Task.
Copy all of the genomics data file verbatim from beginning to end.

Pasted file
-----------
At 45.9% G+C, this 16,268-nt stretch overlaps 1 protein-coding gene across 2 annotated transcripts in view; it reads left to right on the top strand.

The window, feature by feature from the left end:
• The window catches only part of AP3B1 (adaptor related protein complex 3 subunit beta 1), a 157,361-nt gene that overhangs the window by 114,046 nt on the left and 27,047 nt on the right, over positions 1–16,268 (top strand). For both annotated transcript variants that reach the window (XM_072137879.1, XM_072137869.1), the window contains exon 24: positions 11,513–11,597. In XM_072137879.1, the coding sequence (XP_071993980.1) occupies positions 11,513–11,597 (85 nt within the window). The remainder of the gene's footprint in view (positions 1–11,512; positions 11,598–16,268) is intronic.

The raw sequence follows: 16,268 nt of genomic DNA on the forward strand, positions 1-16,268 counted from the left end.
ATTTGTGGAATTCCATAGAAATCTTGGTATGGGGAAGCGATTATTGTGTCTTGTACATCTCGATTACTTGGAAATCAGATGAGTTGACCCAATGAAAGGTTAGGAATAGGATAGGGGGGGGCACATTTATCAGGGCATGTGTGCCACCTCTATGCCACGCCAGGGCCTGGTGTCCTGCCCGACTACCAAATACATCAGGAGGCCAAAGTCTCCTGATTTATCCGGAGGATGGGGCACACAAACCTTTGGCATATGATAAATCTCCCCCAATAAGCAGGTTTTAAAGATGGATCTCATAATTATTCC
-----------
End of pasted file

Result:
At 45.9% G+C, this 16,268-nt stretch overlaps 1 protein-coding gene across 2 annotated transcripts in view; it reads left to right on the top strand.

The window, feature by feature from the left end:
• The window catches only part of AP3B1 (adaptor related protein complex 3 subunit beta 1), a 157,361-nt gene that overhangs the window by 114,046 nt on the left and 27,047 nt on the right, over positions 1–16,268 (top strand). For both annotated transcript variants that reach the window (XM_072137879.1, XM_072137869.1), the window contains exon 24: positions 11,513–11,597. In XM_072137879.1, the coding sequence (XP_071993980.1) occupies positions 11,513–11,597 (85 nt within the window). The remainder of the gene's footprint in view (positions 1–11,512; positions 11,598–16,268) is intronic.

The raw sequence follows: 16,268 nt of genomic DNA on the forward strand, positions 1-16,268 counted from the left end.
ATTTGTGGAATTCCATAGAAATCTTGGTATGGGGAAGCGATTATTGTGTCTTGTACATCTCGATTACTTGGAAATCAGATGAGTTGACCCAATGAAAGGTTAGGAATAGGATAGGGGGGGGCACATTTATCAGGGCATGTGTGCCACCTCTATGCCACGCCAGGGCCTGGTGTCCTGCCCGACTACCAAATACATCAGGAGGCCAAAGTCTCCTGATTTATCCGGAGGATGGGGCACACAAACCTTTGGCATATGATAAATCTCCCCCAATAAGCAGGTTTTAAAGATGGATCTCATAATTATTCC